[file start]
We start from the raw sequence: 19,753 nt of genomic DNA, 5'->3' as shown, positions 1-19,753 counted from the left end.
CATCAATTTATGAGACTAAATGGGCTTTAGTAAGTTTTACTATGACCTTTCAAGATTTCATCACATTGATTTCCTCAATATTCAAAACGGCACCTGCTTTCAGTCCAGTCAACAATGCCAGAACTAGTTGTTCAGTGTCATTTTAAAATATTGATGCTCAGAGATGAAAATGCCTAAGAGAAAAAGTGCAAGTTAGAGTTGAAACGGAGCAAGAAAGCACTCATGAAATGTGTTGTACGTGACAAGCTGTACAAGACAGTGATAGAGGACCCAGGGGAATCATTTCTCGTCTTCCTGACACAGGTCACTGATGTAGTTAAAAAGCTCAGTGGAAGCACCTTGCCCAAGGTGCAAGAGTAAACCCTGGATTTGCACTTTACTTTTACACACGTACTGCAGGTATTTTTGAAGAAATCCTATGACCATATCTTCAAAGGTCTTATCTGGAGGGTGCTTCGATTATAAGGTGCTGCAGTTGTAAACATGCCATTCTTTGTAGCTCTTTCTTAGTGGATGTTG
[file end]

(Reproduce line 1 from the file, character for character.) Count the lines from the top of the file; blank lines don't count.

We start from the raw sequence: 19,753 nt of genomic DNA, 5'->3' as shown, positions 1-19,753 counted from the left end.